The Purpose of a Code of Conduct

Last week on Twitter, there was a large discussion on whether or not Codes of Conduct are necessary for events. Again. For the 1,122,343,241,445th time. The responses were the typical uninformed arguments railing against the “PC police.” Again.

So I want to talk about CoCs from my perspective, as someone who organizes a meetup group and sometimes helps with conference events. If you know me then you already know this, but just so everyone is crystal clear on where I stand: a good CoC is an essential part in creating safe spaces at events. No CoC means you have an unsafe space. No ifs, ands, or buts about it.

That said.

Having a CoC does not mean you have a safe space. A CoC is the absolute bare minimum an event should have. Creating a safe space at an event requires making inclusivity an integral part of every single decision you make as an organizer.

The venue you pick? Affects inclusivity. The drinks you pick, and if and how alcohol is served? Affects inclusivity. The food you pick? Affects inclusivity. How RSVPs are handled? Affects inclusivity. How you advertise, what you say at the beginning of the event, the speakers you invite, the communication channels for organizing the event, the makeup of the organizers, how you sell tickets, and everything else all affect inclusivity. The CoC is just a small part of it.

So how does the CoC fit into all of this, and what is it’s purpose, exactly? In my opinion, a CoC primarily serves two purposes: to set expectations and to formalize a framework for dealing with issues.

I’m something of an optimist at heart, and I do believe that everyone attending tech events wants the space to be welcoming to everyone. I also believe everyone agrees that we should encourage acceptable behavior at events.

This is what opponents of CoCs mean when they say “we’re adults, we don’t need a CoC.” They feel that since everyone is on board with the idea of not being terrible to each other, then there’s no problem.

But there is a problem. Most people can’t agree on what to have for dinner, much less what “not being terrible to each other” means. Many people, virtually if not entirely all men, think that catcalling, groping, and so on is perfectly acceptable behavior, that it’s just harmless flirting and not the harassment that it is. This is so far from acceptable it should be blatantly obvious, but somehow it’s not.

A CoC defines what is and is not acceptable behavior. It makes sure that everyone is on the same page. It lays out, specifically, what will get you in trouble and what will not. It makes the process of dealing with infractions transparent. Transparency is a good thing, and a CoC provides that. I thought that tech bros and the like were all about transparency, so wouldn’t they love this? I guess only when it benefits them personally :-/

A CoC also serves as a playbook for what to do when an incident happens. This is absolutely necessary for the person who was harassed. If a CoC doesn’t explicitly spell out what someone should do when they or someone else is being harassed, it’s a bad CoC. At bare minimum, the CoC should specify how to contact the organizers in person and electronically. This means posting names, emails, and possibly phone numbers. It also needs to guarantee anonymity, unless the law requires otherwise. It should also show that the report will be taken seriously. All of these are necessary for helping a person feel comfortable making the report. If they don’t feel comfortable, they won’t file the report. We as organizers need to know when issues arise so that we can take actions to make sure they don’t happen again. If someone doesn’t report because they’re afraid to, that is absolutely the fault of the organizers.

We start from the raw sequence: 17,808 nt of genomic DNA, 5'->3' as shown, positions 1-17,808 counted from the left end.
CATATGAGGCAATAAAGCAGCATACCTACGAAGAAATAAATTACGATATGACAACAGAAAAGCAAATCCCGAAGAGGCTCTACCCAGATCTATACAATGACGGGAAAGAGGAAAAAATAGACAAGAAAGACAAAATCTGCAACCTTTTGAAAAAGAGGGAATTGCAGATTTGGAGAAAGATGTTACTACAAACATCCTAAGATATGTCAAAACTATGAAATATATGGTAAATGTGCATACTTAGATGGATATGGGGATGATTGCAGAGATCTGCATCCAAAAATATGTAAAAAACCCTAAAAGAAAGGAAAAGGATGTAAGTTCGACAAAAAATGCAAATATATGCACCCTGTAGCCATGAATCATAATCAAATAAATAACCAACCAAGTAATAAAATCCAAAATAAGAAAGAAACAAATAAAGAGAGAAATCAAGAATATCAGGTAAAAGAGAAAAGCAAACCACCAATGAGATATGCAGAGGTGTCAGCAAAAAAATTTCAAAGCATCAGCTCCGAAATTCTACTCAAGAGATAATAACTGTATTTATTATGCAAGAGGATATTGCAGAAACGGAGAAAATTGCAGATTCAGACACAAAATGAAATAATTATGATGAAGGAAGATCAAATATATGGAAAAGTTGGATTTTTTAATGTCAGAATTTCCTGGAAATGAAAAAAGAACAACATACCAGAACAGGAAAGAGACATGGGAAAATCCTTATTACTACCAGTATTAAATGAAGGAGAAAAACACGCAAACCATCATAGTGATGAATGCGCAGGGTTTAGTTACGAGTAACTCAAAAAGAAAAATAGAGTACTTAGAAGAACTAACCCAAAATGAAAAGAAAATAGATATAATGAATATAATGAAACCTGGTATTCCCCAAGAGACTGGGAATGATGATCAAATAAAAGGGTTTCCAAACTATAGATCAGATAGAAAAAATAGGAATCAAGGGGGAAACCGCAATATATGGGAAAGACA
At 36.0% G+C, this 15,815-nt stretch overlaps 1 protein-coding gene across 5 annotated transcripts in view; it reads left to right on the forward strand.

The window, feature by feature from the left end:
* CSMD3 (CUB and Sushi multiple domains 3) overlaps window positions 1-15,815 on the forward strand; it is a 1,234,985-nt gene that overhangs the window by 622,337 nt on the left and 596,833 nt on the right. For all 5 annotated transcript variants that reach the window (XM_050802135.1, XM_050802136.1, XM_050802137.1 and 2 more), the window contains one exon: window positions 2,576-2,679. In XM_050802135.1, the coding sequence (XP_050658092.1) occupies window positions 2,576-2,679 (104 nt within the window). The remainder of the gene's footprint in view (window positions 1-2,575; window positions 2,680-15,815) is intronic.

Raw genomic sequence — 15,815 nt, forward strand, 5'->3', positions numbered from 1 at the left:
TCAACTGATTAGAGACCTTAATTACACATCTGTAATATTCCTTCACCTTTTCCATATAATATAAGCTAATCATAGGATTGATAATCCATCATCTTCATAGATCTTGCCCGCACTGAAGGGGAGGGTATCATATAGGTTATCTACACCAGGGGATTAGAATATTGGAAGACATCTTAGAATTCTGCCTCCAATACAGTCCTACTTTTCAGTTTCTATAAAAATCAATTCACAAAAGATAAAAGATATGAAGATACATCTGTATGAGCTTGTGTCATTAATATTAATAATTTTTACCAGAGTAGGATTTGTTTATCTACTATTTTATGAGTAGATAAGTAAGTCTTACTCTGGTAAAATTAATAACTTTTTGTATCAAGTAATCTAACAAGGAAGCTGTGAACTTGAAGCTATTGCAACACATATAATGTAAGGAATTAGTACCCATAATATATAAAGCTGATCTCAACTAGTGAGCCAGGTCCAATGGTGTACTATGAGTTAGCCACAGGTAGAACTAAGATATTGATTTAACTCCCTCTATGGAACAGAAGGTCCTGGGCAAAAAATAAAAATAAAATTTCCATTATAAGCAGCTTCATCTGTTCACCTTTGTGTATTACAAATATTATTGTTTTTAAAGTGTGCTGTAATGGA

This playbook is also necessary for the organizers themselves. If the organizers haven’t worked out how to handle incidents before the event occurs, then they will have to figure it in the heat of the moment when one does occur. Figuring this out on the spot will not go well. The chances that the incident will be handled appropriately are very small, because everyone will be in a state of panic and scrambling to solve it quickly. Having everything spelled out in advance means there is a much greater chance of actually handling the event correctly.

The various actions to be taken for violating the CoC need to be spelled out. How you will handle reports, from a technical perspective, need to be spelled out. The redress mechanism for people who violated the CoC need to be spelled out. All of this should be crystal clear in the CoC, because it means it will be crystal clear to the organizers as well.

The most important aspect of a CoC, though, is that the organizers must believe in it and support it. If they just threw up a CoC on their website to check it off the list, it might as well not exist. In some ways it’s worse than if it didn’t exist, because it means the organizers basically lied to everyone about creating a safe space.

This is not a comprehensive list of what a CoC should and should not do, of course. That would be a much longer blog post. This is not even a comprehensive list of the purposes of a CoC. CoCs are a complicated part of a complicated process towards creating a safe space. Running events is hard enough to begin with. Creating safe spaces is much harder. But it is absolutely worth it. That we’re still arguing over one small part of a broader topic is disheartening. If anything, though, it has strengthened my resolve to work even harder towards creating safe spaces, starting, but not ending, with the CoC.

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